The image on the cover is Carson McCullers.
At my classics book club last night, one of the women had not had a chance to read The Heart is a Lonely Hunter by Carson McCullers (published 1940), but she came to hear the discussion about it nonetheless. She was not familiar with the book, and as we discussed it, she commented on how strange it all sounded.
“It sounds like it’s about a bunch of misfits that no one listens to,” she said.
We all concurred. And yet, such a summary does not do justice to the complexities that 23-year-old Carson McCullers captured in her debut novel, a small snapshot of life in a small Southern town in the Great Depression era.
“Snapshot” is the wrong word, however. McCullers herself was a musician (passing up her acceptance to Julliard for lack of money) and she dubbed her novel a “fugue.”
“Like a voice in a fugue, each one of the main characters is an entity in himself – but his personality takes on a new richness when contrasted and woven in with the other characters in the book.” (Quoted on the Houghton Mifflin Harcourt study guide)
Such is the set up of the book: four lonely people in a small town turn to the only man who seems to care about them, the deaf and mute John Singer. Ironically, this deaf-mute is the only one who “listens” to their concerns and stories. He can read lips, and he is able to speak (he was trained as a child) yet simply chooses not to respond in the conversations he has with the “lonely hunters” who visit him. He responds simply with a smile and a nod. Each chapter focuses on one of the “lonely hunters,” alternating among all of them, including the deaf-mute, who, despite his appearance as a confessor and friend for the others, is in actually the loneliest of them all.
I don’t often have the urge to seek out a young adult novel, but this month has been one of them. I’m pleased to say that I really enjoyed the two I chose. After deals with a teenage mother, and An Abundance of Katherines deals with a genius teenager dealing with yet another break up. Both novels felt original, and gave me, as an adult, a sense of satisfaction as I read them. After was by far the more emotional, and Katherines was most amusing. (more…)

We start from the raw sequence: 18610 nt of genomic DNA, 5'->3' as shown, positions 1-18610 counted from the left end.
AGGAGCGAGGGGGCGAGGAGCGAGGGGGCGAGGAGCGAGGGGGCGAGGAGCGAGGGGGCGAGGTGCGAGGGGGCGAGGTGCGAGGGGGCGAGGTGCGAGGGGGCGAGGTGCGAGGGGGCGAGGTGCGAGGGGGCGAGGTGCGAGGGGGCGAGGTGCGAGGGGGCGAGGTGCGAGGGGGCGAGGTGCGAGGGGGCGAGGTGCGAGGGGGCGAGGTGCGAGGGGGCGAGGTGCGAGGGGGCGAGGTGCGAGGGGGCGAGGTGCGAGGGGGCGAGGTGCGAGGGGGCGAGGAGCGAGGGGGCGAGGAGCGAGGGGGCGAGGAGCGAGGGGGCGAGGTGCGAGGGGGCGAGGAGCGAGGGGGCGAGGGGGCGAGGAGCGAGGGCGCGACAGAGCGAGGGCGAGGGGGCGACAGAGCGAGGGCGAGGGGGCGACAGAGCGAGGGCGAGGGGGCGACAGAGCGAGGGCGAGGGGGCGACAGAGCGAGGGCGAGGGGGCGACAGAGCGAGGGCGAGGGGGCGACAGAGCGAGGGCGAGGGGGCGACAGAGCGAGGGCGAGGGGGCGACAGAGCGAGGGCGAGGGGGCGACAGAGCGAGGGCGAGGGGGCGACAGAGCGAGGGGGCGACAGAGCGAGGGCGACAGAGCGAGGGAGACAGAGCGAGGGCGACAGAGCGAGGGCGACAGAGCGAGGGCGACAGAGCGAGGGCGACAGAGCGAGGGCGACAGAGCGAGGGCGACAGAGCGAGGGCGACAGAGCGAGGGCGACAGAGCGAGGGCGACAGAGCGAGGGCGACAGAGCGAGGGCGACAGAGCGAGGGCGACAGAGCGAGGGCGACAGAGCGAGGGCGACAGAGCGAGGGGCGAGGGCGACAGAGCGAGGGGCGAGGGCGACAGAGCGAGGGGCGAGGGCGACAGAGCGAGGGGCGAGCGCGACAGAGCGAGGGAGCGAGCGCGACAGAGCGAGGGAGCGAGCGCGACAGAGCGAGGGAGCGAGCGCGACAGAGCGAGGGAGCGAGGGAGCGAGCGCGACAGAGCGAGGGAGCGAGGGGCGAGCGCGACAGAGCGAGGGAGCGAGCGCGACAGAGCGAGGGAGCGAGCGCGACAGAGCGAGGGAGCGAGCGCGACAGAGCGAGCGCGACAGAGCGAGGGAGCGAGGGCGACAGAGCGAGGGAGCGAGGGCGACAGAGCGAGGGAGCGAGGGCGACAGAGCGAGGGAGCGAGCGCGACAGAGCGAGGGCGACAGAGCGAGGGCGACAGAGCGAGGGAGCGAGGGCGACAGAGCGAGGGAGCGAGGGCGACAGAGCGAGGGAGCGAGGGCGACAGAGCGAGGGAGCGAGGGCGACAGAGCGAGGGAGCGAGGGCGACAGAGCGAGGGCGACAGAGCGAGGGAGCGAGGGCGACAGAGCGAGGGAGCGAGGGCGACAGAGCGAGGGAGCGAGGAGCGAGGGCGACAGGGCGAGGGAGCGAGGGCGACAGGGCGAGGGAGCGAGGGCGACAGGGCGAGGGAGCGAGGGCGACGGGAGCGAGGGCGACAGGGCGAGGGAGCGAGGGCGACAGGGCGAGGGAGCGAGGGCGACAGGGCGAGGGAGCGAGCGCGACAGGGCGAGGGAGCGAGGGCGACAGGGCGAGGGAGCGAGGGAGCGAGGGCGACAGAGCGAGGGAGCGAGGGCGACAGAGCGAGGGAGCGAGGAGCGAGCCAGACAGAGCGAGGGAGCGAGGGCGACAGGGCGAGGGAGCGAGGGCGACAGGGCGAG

Last year, I read The Stranger by Albert Camus (L’Étranger, published 1942, translated from French by Matthew Ward), and the book struck me as odd and a bit disturbing given the themes. Overwhelmingly, the story seemed to say that life is meaningless. I read it again this summer for my book club, and I think it’s a book improved upon rereading. I was also surprised by how much more I enjoyed it after discussing it with a group.
A similar change in my opinion of a book happened when I read The Metamorphosis (Die Verwandlung, published 1915, translated from German by Willa and Edwin Muir) for my September book group. Reading it myself, I felt like I just didn’t “get” it. It was rather disturbing: a man has changed in to a huge insect and the family locks him in his room, embarrassed. But once I started creating discussion questions and as I sat with my book group to discuss it, I felt the actual meaning of the story come in to focus. It’s a fascinating story given the right context.
Neither book is a favorite for me in retrospect. Each book is rather depressing. But I was reminded how important it is to discuss literature with others in order to better understand it. It reminds me that classics are worth reading, even if we don’t particularly enjoy the book. After a bit more work, a classic that at-first was confusing can be a rewarding read. (more…)
As I mentioned in my previous post, I loved Holden Caulfield when I first read The Catcher in the Rye by J.D. Salinger. I was probably about 16 years old, which is Holden’s age. I read it again in college (20 years old) and I likewise enjoyed Holden’s story.
I didn’t love Holden on this third reading (age 28). In fact, as I read the first sentence, I groaned. Would I have to put up with this kid’s whining for another 214 pages? But in the end, I couldn’t hate Holden Caulfield, even after 215 pages of whining and complaining. His compassion redeemed him for me, and I’m so grateful I reread his story so I could experience it again from this perspective.
Mirth, noun: gladness or gaiety as shown by or accompanied with laughter
If you are looking for “mirth,” The House of Mirth by Edith Wharton is not the book for you. The House of Mirth is about a woman searching for happiness where true happiness will not to be found: through money and a life of materialism. While I did not enjoy reading The House of Mirth as much as I enjoyed reading Wharton’s The Age of Innocence, I did like Lily Bart and I sympathized with the frustrations she felt as a single woman in the repressed early 1900s New York City. (more…)